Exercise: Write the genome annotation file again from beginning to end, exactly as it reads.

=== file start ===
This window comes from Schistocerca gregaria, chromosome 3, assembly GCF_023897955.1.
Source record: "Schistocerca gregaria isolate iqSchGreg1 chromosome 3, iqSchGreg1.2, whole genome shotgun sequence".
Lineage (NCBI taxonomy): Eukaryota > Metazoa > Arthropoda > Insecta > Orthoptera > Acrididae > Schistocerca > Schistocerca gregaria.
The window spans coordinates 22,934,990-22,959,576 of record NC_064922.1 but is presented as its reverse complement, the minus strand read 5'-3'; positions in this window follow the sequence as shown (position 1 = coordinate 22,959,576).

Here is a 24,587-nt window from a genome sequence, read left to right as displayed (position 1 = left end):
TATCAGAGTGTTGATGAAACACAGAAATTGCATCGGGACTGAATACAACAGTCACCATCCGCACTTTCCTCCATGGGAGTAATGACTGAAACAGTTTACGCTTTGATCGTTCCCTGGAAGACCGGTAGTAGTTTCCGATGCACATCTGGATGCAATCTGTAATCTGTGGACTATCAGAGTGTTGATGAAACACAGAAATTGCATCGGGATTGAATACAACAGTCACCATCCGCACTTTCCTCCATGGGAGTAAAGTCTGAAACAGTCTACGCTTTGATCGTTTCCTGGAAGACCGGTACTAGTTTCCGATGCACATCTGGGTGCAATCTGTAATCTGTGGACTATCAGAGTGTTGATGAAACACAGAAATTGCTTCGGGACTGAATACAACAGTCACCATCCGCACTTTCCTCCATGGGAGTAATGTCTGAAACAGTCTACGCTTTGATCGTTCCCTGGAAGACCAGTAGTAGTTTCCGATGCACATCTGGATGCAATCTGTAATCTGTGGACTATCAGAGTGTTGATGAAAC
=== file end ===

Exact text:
This window comes from Schistocerca gregaria, chromosome 3, assembly GCF_023897955.1.
Source record: "Schistocerca gregaria isolate iqSchGreg1 chromosome 3, iqSchGreg1.2, whole genome shotgun sequence".
Lineage (NCBI taxonomy): Eukaryota > Metazoa > Arthropoda > Insecta > Orthoptera > Acrididae > Schistocerca > Schistocerca gregaria.
The window spans coordinates 22,934,990-22,959,576 of record NC_064922.1 but is presented as its reverse complement, the minus strand read 5'-3'; positions in this window follow the sequence as shown (position 1 = coordinate 22,959,576).

Here is a 24,587-nt window from a genome sequence, read left to right as displayed (position 1 = left end):
TATCAGAGTGTTGATGAAACACAGAAATTGCATCGGGACTGAATACAACAGTCACCATCCGCACTTTCCTCCATGGGAGTAATGACTGAAACAGTTTACGCTTTGATCGTTCCCTGGAAGACCGGTAGTAGTTTCCGATGCACATCTGGATGCAATCTGTAATCTGTGGACTATCAGAGTGTTGATGAAACACAGAAATTGCATCGGGATTGAATACAACAGTCACCATCCGCACTTTCCTCCATGGGAGTAAAGTCTGAAACAGTCTACGCTTTGATCGTTTCCTGGAAGACCGGTACTAGTTTCCGATGCACATCTGGGTGCAATCTGTAATCTGTGGACTATCAGAGTGTTGATGAAACACAGAAATTGCTTCGGGACTGAATACAACAGTCACCATCCGCACTTTCCTCCATGGGAGTAATGTCTGAAACAGTCTACGCTTTGATCGTTCCCTGGAAGACCAGTAGTAGTTTCCGATGCACATCTGGATGCAATCTGTAATCTGTGGACTATCAGAGTGTTGATGAAAC